Nov. 2, 2009 More than 25 years after myths about gifted education were first explored, they are all still with us and new ones have been added, according to research published in the current Gifted Child Quarterly (GCQ), the official journal of National Association for Gifted Children.
Providing specialized and organized gifted education courses was a relatively new concept in 1982 when an article entitled "Demythologizing Gifted Education" was first published in GCQ. Research at that time found that certain myths were widely believed, such as the idea that the gifted constituted a single, homogeneous group of learners, or that just one curriculum would serve all equally.
In "The Myths of Gifted Education: A Contemporary View," the journal takes a new look at the current state of gifted education. Researchers found that all 15 of the 1982 myths are still with us, though some have been modified over time, and several new ones have emerged. A few of the now 19 myths in this special issue of GCQ include:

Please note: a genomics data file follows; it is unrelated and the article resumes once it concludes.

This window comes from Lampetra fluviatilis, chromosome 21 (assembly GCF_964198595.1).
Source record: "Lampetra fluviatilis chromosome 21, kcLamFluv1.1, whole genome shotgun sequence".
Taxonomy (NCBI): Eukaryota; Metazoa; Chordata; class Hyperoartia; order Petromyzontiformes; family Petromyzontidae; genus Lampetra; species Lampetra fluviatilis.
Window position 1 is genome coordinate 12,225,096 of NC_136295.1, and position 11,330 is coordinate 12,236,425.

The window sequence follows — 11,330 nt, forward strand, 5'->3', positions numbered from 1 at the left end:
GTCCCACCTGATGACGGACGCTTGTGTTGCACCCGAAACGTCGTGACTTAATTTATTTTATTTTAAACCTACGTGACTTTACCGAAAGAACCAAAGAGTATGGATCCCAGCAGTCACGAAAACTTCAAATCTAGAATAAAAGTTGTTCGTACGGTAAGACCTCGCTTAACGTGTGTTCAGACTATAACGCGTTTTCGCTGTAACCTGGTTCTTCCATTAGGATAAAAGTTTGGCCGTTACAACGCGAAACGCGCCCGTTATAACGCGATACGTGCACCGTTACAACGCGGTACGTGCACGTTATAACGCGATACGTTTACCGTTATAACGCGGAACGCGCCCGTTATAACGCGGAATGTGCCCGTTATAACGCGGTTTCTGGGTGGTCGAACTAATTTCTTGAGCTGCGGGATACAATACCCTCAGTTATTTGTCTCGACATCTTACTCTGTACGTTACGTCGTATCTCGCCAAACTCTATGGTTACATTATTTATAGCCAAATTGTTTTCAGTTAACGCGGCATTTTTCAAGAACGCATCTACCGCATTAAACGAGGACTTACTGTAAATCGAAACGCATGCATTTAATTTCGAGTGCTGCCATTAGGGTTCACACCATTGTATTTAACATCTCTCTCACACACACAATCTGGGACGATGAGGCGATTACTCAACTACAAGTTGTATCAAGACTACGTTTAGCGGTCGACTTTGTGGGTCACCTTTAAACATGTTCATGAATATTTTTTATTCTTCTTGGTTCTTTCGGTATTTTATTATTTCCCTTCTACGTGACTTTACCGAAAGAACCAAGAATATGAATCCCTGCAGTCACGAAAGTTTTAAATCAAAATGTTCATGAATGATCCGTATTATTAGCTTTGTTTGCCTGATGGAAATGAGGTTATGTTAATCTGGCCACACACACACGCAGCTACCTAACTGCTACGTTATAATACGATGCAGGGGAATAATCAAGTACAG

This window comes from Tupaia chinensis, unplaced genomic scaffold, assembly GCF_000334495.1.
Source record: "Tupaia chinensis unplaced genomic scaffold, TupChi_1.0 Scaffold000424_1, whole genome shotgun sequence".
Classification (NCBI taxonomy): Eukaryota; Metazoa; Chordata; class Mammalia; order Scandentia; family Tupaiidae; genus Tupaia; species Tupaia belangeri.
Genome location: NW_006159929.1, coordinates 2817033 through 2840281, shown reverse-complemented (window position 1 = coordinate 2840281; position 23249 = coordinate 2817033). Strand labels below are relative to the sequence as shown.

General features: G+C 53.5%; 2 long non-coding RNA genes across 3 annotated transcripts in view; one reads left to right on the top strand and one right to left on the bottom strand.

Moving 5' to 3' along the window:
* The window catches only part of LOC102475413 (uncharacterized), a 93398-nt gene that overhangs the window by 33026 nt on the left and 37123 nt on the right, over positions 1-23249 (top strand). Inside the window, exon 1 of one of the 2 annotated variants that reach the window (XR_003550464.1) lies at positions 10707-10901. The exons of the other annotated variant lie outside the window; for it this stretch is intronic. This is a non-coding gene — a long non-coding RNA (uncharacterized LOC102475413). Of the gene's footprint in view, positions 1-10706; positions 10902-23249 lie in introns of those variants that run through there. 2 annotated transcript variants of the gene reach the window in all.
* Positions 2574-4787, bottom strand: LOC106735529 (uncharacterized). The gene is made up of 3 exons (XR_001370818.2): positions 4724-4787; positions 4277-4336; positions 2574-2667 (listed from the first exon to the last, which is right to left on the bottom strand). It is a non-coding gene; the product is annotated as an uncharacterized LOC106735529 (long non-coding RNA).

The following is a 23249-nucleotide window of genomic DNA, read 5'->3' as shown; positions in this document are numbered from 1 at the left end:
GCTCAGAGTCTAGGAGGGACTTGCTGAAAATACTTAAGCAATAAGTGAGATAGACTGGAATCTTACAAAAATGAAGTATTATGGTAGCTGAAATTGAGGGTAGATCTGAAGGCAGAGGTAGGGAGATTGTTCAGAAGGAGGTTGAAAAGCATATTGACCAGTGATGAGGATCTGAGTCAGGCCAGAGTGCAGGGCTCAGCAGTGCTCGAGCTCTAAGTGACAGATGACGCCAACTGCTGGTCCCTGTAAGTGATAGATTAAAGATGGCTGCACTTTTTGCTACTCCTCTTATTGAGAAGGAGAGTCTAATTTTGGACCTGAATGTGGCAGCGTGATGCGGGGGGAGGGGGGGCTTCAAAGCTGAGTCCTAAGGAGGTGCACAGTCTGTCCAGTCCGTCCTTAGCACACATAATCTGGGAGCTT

- Creativity is too difficult to measure
- Gifted education means having a program
- High ability students don't face problems and challenges
- It's "fair" to teach all children the same way
- Advanced Placement (AP) is an adequate secondary program
"Our hope is that this issue will stimulate lively discussion, critical thinking, and creative research in the field," writes guest editor Donald J. Treffinger. "We hope to help 'shake loose the grip' of some common myths and suggest promising directions for more productive foundations for inquiry and practice."
"The Myths of Gifted Education: A Contemporary View" a special issue of Gifted Child Quarterly (published by SAGE) is available free for a limited time at http://gcq.sagepub.com/content/vol53/issue4. A Podcast interview with the editor about the differences (or not) in the myths since 1982 is available at http://gcq.sagepub.com/cgi/content/full/53/4/DC1.
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